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AIDS epidemic in Eastern Europe/Central Asia

Eastern Europe/Central Asia face world’s most rapidly expanding AIDS epidemic – UN

With 270,000 people newly infected with HIV in 2005 alone, the Eastern Europe and Central Asia (EECA) region faces the world’s most rapidly expanding AIDS epidemic, and treatment and preventive measures must be urgently boosted, United Nations officials said today.

“AIDS is one of the greatest challenges facing Eastern Europe and Central Asia today,” the Executive Director of the Joint UN Programme on HIV/AIDS (UNAIDS), Peter Piot told the first regional AIDS conference in Eastern Europe and Central Asia, which opened today in Moscow.

“Fear and stigma are truly the best friends of HIV. To get ahead of the epidemic, stigma and discrimination must be tackled head-on, and HIV prevention and treatment services must be urgently scaled up,” he said in his keynote address.

An estimated 1.6 million people are living with the disease across the region, and in several countries the epidemic shows signs of crossing from groups most at risk into the general population.

A significant increase in both financial resources and political commitment over the past two years suggest that the pieces are falling into place for regional and international partners to effectively tackle the epidemic. National health spending in many countries of the region is beginning to expand. Domestic spending on AIDS in Russia is slated to increase by 20 times in 2006 to over $100 million. In 2005, Russian Federation President Vladimir Putin established HIV prevention as a national priority.

“In Eastern Europe and Central Asia, we have the opportunity to stem the growth of AIDS before it becomes a catastrophe,” the Executive Director of the UN-backed Global Fund to Fight AIDS, Tuberculosis and Malaria, Richard Feachem, told a news conference. “The Global Fund is investing heavily to assist the region in facing this challenge, and is fully committed to rapid scale up of programs in the region.”

In Eastern Europe and Central Asia, the Fund is now the largest external donor for efforts to prevent and treat HIV and tuberculosis, having already committed more than $700 million in the region. A significant investment of up to $300 million is being made in Russia, which has increased its domestic spending on HIV in parallel.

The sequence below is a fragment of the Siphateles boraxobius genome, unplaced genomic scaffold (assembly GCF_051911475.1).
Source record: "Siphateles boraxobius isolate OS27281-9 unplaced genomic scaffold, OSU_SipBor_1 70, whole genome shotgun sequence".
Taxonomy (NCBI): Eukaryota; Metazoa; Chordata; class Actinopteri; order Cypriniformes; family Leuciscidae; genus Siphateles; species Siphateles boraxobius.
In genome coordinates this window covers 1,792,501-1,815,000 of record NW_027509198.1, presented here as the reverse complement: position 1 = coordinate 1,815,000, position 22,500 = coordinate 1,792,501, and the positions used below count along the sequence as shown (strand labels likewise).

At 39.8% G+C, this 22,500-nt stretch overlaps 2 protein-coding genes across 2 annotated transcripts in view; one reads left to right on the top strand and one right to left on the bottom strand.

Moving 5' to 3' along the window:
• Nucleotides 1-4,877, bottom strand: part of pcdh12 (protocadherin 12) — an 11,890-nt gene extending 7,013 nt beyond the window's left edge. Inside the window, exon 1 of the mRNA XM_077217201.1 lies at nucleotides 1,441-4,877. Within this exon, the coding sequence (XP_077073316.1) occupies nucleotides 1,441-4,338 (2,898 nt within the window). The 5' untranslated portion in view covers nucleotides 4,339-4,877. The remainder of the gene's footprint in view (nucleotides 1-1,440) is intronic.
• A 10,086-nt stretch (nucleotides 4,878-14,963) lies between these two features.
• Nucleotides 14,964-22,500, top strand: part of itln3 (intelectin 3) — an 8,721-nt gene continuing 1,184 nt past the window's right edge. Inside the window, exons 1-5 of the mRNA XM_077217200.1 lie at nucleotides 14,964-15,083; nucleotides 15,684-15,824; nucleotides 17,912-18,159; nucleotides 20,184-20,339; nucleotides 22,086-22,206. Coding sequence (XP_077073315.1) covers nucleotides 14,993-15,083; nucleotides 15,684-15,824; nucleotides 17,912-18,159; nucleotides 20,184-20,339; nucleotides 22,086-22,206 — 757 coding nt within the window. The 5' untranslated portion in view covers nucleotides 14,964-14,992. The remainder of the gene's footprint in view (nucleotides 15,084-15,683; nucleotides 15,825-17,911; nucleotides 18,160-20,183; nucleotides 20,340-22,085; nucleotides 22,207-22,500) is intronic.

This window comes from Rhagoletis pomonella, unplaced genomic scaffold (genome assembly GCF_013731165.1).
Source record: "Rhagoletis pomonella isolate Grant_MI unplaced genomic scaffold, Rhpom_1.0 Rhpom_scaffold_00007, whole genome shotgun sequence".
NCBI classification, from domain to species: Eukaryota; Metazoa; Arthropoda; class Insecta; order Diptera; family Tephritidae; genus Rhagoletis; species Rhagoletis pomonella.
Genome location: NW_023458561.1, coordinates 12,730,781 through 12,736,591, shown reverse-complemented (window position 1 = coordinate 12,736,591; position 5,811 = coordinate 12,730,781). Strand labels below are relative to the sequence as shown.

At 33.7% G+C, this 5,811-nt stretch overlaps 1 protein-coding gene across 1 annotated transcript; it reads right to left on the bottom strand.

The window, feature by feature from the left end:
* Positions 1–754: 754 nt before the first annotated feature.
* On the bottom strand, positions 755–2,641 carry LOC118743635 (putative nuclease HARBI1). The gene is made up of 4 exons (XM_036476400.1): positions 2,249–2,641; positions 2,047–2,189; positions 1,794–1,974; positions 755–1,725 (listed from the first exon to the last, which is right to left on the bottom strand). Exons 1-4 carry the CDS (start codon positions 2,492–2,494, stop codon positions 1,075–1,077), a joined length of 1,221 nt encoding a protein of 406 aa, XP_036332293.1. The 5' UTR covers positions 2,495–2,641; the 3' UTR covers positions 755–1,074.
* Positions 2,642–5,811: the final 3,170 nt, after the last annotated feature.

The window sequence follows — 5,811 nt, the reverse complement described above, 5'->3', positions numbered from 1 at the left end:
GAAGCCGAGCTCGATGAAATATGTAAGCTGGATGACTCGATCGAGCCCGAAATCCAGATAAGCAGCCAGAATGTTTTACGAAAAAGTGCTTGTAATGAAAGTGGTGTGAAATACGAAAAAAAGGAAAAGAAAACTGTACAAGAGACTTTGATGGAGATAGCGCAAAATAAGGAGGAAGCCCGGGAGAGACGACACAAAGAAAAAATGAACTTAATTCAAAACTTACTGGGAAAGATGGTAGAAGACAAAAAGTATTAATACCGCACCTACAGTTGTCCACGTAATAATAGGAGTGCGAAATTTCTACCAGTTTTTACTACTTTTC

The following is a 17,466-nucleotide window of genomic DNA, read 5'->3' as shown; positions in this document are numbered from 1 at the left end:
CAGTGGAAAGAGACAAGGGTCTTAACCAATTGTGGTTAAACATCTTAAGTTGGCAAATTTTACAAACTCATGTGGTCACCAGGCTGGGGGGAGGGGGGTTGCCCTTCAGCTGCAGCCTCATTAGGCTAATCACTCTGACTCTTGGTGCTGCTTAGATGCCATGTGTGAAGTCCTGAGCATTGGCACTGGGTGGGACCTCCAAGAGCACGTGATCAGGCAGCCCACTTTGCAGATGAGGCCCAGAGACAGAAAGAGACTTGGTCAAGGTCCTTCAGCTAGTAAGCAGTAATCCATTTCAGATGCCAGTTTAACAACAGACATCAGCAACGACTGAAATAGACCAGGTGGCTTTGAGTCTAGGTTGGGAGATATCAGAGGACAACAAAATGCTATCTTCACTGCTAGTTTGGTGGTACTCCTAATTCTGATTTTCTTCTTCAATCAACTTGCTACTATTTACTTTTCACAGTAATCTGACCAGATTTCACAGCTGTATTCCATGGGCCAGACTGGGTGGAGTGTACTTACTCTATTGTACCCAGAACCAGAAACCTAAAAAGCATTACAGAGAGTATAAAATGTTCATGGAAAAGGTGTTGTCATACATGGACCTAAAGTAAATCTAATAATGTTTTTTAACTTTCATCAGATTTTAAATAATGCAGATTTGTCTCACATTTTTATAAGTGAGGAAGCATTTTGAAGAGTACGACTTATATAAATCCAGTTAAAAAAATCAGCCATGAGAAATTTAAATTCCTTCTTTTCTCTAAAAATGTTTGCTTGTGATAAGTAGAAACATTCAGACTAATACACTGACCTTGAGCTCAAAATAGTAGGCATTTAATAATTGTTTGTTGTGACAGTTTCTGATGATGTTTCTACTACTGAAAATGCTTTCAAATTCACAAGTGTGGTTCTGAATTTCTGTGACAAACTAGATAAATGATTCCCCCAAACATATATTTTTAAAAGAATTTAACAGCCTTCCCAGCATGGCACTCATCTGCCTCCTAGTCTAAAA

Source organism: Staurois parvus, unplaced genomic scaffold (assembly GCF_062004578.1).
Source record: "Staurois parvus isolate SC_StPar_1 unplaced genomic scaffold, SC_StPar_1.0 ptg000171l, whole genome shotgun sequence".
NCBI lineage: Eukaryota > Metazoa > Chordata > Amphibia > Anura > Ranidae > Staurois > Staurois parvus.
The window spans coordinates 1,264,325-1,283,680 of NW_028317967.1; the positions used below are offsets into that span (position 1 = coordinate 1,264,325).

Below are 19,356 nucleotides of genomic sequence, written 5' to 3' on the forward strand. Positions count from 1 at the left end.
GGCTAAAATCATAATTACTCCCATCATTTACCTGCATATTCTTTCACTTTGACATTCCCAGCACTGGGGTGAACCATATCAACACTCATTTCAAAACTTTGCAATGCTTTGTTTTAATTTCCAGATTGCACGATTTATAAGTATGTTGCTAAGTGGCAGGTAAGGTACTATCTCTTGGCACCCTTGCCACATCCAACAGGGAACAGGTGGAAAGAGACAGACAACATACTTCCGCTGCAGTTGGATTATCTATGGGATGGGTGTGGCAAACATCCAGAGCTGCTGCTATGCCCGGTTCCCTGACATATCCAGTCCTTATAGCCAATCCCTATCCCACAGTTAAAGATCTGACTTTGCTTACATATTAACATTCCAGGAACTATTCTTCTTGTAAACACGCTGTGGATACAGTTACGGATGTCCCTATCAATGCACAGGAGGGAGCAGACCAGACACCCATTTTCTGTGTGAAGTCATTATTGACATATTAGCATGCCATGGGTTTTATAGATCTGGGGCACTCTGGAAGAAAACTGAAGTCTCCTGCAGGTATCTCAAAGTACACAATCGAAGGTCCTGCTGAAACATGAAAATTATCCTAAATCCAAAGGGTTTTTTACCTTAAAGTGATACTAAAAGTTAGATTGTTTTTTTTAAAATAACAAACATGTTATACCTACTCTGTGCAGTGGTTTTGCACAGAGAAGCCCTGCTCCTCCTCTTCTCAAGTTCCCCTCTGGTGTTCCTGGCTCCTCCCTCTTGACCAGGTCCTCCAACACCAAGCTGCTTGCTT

While Global Fund-financed programmes in the region are still young, by the end of 2005, they had reached more than 2.1 million people with AIDS prevention activities and provided HIV testing and counselling for more than 700,000 people - an essential measure for both preventing and treating the disease. In addition, these programs had brought 3,200 people onto antiretroviral treatment regimens and delivered care and support to 17,000 orphans and other vulnerable children.

In a related development, renowned British actress and Oscar nominee Naomi Watts, star of such internationally-acclaimed films as King Kong, The Ring, 21 Grams, and Mulholland Drive, has been appointed a Special UNAIDS Representative and will use her talent and profile to raise AIDS awareness and give greater voice to the needs of people living with HIV worldwide.

“Given the stark reality, I can no longer stand on the sidelines, so I’m grateful to be given this opportunity to do my small part,” Ms. Watts told a news briefing in New York where she was introduced in her latest role.

“It’s hard to believe that 25 million people have already died of AIDS and nearly 40 million more are now living with HIV. In fact during this briefing alone 300 people will die… and nearly 600 will become newly HIV-infected,” she added. The briefing lasted about 20 minutes.

The star, who recently went on a UNAIDS-led fact-finding mission to Zambia, showed photos of AIDS victims there and said one of her main goals would be to fight the stigma and discrimination attending the disease, thus impeding progress in treatment and prevention.

“Through her determination to make a difference, I know that she will be a strong and eloquent advocate for an enhanced global AIDS response,” Dr. Piot said in a message on her appointment. “I am also confident that the unique presence and passion that Ms. Watts brings to this issue will remind concerned citizens everywhere of the urgent need for serious and sustained action in the global fight against AIDS, and the vital role of the United Nations in this effort.”

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